There is no clear answer to that question. The disappointing electoral results have also uncovered the reality of a formation united in its hatreds, but divided internally and lacking a strong leadership, in part, due to the shadow of Trump and the centrifugal force towards the extremes of Trumpism, which has scared the moderate voters in the last appointment at the polls.
In campaign conversations with Republican supporters, politicians and strategists, the “message problem” was one of the recurring themes. Many warned that the party risked alienating the undecided. And it seems clear that the Democratic arguments regarding abortion had an effect (the Supreme Court ruling that toppled it at the federal level in the United States was a turning point) and the rhetoric of democracy in danger, if it was left in the hands of denialism election, as well as the appeals to a young, diverse and multiracial society, as opposed to the old America, white and Christian.
The dissensions also translated into an insufficient capacity to inject funds for the campaign. The party’s nominal leader is Senate Minority Leader Mitch McConnell, who, according to The Washington Post, he confronted Scott in August on this issue in a meeting with senators. The former president’s favorite target, McConnell beat his collection mark in the dispute for the upper house this cycle, but has received criticism for the way in which he distributed those 205 million dollars (a similar amount in euros): only Georgia, Nevada, North Carolina, Ohio and Pennsylvania were left with 178 million. And not all of them have given the expected results.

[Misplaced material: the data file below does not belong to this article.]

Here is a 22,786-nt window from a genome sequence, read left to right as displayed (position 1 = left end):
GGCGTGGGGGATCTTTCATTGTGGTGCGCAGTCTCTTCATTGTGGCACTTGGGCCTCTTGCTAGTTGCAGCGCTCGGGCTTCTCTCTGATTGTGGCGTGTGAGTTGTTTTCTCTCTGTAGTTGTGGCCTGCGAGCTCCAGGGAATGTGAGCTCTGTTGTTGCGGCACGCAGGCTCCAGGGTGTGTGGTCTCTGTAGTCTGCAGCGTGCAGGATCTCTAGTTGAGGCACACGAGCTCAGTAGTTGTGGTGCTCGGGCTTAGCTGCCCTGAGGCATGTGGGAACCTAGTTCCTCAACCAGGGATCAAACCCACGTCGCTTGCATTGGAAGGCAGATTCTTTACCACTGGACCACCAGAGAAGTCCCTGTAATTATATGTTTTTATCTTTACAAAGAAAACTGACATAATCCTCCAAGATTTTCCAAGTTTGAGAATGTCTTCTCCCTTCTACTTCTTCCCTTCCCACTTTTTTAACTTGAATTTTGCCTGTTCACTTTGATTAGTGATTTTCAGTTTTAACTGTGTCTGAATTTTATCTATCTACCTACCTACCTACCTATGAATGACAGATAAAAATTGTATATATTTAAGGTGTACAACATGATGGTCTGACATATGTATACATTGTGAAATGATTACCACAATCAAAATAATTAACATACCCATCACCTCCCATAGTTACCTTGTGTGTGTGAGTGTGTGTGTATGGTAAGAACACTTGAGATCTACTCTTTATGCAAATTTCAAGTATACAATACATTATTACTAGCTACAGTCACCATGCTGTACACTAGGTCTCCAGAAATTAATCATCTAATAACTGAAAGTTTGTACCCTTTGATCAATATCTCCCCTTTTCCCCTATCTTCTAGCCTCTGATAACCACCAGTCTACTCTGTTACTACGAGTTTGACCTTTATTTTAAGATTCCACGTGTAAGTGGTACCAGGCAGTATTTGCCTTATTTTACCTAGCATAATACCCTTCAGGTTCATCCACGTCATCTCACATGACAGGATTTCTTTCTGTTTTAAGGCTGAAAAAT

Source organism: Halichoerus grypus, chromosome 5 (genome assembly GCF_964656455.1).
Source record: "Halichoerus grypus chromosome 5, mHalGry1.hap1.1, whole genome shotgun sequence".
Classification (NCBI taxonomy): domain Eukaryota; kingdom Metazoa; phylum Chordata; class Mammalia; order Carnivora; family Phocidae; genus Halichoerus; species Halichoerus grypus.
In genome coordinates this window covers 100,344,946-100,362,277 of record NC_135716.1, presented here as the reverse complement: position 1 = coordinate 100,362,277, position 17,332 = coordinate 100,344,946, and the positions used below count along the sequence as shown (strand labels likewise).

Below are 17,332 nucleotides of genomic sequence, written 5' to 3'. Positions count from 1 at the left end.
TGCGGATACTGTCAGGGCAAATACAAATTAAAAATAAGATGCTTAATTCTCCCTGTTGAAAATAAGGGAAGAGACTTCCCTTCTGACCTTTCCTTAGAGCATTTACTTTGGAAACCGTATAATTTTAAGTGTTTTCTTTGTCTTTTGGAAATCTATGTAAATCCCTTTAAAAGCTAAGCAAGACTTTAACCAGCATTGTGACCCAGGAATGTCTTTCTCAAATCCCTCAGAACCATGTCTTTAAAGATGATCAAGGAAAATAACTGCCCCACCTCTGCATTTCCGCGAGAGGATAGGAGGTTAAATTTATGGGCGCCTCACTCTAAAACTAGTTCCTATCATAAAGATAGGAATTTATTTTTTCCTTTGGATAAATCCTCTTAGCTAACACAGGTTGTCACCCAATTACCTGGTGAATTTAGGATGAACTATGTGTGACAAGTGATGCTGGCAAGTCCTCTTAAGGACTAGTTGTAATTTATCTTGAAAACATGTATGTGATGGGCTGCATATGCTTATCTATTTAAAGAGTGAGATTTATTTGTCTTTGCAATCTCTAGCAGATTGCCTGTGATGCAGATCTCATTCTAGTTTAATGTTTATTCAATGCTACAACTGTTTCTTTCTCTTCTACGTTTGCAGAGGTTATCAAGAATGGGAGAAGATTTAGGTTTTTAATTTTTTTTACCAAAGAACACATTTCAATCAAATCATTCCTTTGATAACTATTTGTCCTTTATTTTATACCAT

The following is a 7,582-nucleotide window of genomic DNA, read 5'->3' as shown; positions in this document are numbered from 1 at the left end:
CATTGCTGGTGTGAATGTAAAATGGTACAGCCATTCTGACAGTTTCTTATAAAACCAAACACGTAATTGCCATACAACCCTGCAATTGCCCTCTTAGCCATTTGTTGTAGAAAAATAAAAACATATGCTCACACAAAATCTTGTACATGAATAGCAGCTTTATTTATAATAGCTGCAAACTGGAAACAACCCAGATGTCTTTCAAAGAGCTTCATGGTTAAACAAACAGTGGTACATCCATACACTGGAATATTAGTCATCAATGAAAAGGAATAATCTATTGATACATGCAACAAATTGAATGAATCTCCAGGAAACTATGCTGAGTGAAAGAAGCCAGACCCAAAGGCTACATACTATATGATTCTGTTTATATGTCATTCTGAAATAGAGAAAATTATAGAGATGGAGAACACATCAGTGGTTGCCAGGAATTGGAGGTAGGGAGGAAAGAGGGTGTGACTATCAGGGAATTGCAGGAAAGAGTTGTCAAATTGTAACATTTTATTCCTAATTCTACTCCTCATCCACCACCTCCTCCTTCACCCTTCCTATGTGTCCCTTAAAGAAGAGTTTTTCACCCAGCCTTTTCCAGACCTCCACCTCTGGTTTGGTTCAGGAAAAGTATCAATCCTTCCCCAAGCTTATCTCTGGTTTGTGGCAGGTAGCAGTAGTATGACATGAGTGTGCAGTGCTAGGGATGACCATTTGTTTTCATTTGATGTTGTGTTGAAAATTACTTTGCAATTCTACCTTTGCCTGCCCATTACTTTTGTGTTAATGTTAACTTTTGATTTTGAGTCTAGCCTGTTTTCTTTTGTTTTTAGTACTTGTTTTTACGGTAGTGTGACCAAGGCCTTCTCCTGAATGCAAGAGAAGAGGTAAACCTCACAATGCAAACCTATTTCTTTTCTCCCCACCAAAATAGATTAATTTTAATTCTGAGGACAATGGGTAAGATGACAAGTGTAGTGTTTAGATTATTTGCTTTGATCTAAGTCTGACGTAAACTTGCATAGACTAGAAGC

A Trump spokesman accused him Wednesday on Fox News of having dropped out of “election races with a chance of winning, like New Hampshire and Arizona.” In the first, the trumpist Don Bolduc was one of the earliest in the defeat on Tuesday. In the second, the votes are still being counted for Blake Masters, whose victory is not clear, despite the fact that Peter Thiel, founder of PayPal, came to his aid with a donation of 20 million dollars. On Monday, Trump spoke about McConnell to reporters aboard his private jet en route to a successful rally in Ohio. “I think we’ll probably have to put up with it for another two years,” he told them. “If I run and win, he’ll be out in two minutes.”
The future of McConnell, an old lion of politics with an impassive face, seems less bleak after the election results. Instead, Congressman Kevin McCarthy’s, which seemed crystal clear as a sunny day, has clouded over a bit. He has been preparing for four years to be president of the House of Representatives, replacing another veteran lioness, Democrat Nancy Pelosi, but the forecast that the majority of the party in Congress will be tighter than expected will force him to make concessions to the wing most extreme of the party. Not to mention that the shorter the advantage, the more power each congressman will have to pursue his own interests through blackmail.
One of the members of that extreme wing, the representative from Arizona Andy Briggs, launched a first warning this Thursday in a podcast: “They told us that an incredible wave would arrive. If that had been the case, there would be no other than to say, ‘Well, okay, Kevin will be the candidate for speaker. From what I’ve seen, I think we need to have a serious discussion about it.” The ambitious McCarthy, who has already launched his official candidacy, has been able to enjoy at least a meager consolation, thanks to the announcement of the intention of Steve Scalise, a congressman from Louisiana, to run as his number two. Before that, Scalise had sounded like a possible opponent for McCarthy in the race to become the third authority of the United States, after the president and vice president.